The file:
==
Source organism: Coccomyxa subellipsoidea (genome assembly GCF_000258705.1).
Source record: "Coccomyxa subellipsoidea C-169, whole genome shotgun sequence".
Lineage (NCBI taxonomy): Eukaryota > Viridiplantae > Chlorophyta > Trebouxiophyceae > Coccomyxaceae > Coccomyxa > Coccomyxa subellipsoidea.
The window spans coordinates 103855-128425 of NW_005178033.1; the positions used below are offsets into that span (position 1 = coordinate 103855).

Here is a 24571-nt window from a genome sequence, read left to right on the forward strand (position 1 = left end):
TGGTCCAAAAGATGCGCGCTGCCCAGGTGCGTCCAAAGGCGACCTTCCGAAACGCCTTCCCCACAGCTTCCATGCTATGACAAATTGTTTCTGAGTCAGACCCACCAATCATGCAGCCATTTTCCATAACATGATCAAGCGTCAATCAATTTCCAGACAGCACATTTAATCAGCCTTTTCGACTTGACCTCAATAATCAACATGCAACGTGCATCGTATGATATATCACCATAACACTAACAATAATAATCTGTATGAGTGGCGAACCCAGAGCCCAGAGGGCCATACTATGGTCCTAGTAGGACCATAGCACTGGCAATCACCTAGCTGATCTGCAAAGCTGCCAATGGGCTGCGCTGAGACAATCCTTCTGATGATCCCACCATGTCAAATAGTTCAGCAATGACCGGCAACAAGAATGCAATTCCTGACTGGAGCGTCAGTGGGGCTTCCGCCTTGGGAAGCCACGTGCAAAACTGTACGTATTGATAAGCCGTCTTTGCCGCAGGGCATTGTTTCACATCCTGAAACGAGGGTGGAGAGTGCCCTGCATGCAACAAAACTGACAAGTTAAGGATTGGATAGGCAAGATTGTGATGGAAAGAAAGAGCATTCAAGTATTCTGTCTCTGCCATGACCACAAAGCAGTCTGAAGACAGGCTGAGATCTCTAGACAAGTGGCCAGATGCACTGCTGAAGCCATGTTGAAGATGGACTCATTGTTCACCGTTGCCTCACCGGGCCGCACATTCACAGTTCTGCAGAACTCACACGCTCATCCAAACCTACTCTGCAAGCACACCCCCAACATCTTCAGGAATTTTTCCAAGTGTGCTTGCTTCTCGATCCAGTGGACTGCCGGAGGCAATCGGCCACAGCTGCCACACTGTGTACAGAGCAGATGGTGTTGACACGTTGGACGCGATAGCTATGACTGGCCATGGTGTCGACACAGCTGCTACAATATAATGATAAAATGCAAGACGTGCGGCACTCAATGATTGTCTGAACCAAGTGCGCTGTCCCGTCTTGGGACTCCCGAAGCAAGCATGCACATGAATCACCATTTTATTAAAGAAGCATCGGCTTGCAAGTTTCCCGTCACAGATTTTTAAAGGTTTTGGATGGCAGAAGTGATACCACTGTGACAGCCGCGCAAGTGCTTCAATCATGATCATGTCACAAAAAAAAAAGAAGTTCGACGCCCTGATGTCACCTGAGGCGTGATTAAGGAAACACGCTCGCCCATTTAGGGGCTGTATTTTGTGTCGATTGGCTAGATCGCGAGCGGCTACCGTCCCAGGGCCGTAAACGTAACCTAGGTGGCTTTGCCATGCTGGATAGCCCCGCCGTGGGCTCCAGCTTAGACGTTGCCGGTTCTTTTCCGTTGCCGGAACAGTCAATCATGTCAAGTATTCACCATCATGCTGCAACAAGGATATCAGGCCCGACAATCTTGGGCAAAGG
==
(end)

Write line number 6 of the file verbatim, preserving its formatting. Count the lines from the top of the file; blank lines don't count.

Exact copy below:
TGGTCCAAAAGATGCGCGCTGCCCAGGTGCGTCCAAAGGCGACCTTCCGAAACGCCTTCCCCACAGCTTCCATGCTATGACAAATTGTTTCTGAGTCAGACCCACCAATCATGCAGCCATTTTCCATAACATGATCAAGCGTCAATCAATTTCCAGACAGCACATTTAATCAGCCTTTTCGACTTGACCTCAATAATCAACATGCAACGTGCATCGTATGATATATCACCATAACACTAACAATAATAATCTGTATGAGTGGCGAACCCAGAGCCCAGAGGGCCATACTATGGTCCTAGTAGGACCATAGCACTGGCAATCACCTAGCTGATCTGCAAAGCTGCCAATGGGCTGCGCTGAGACAATCCTTCTGATGATCCCACCATGTCAAATAGTTCAGCAATGACCGGCAACAAGAATGCAATTCCTGACTGGAGCGTCAGTGGGGCTTCCGCCTTGGGAAGCCACGTGCAAAACTGTACGTATTGATAAGCCGTCTTTGCCGCAGGGCATTGTTTCACATCCTGAAACGAGGGTGGAGAGTGCCCTGCATGCAACAAAACTGACAAGTTAAGGATTGGATAGGCAAGATTGTGATGGAAAGAAAGAGCATTCAAGTATTCTGTCTCTGCCATGACCACAAAGCAGTCTGAAGACAGGCTGAGATCTCTAGACAAGTGGCCAGATGCACTGCTGAAGCCATGTTGAAGATGGACTCATTGTTCACCGTTGCCTCACCGGGCCGCACATTCACAGTTCTGCAGAACTCACACGCTCATCCAAACCTACTCTGCAAGCACACCCCCAACATCTTCAGGAATTTTTCCAAGTGTGCTTGCTTCTCGATCCAGTGGACTGCCGGAGGCAATCGGCCACAGCTGCCACACTGTGTACAGAGCAGATGGTGTTGACACGTTGGACGCGATAGCTATGACTGGCCATGGTGTCGACACAGCTGCTACAATATAATGATAAAATGCAAGACGTGCGGCACTCAATGATTGTCTGAACCAAGTGCGCTGTCCCGTCTTGGGACTCCCGAAGCAAGCATGCACATGAATCACCATTTTATTAAAGAAGCATCGGCTTGCAAGTTTCCCGTCACAGATTTTTAAAGGTTTTGGATGGCAGAAGTGATACCACTGTGACAGCCGCGCAAGTGCTTCAATCATGATCATGTCACAAAAAAAAAAGAAGTTCGACGCCCTGATGTCACCTGAGGCGTGATTAAGGAAACACGCTCGCCCATTTAGGGGCTGTATTTTGTGTCGATTGGCTAGATCGCGAGCGGCTACCGTCCCAGGGCCGTAAACGTAACCTAGGTGGCTTTGCCATGCTGGATAGCCCCGCCGTGGGCTCCAGCTTAGACGTTGCCGGTTCTTTTCCGTTGCCGGAACAGTCAATCATGTCAAGTATTCACCATCATGCTGCAACAAGGATATCAGGCCCGACAATCTTGGGCAAAGG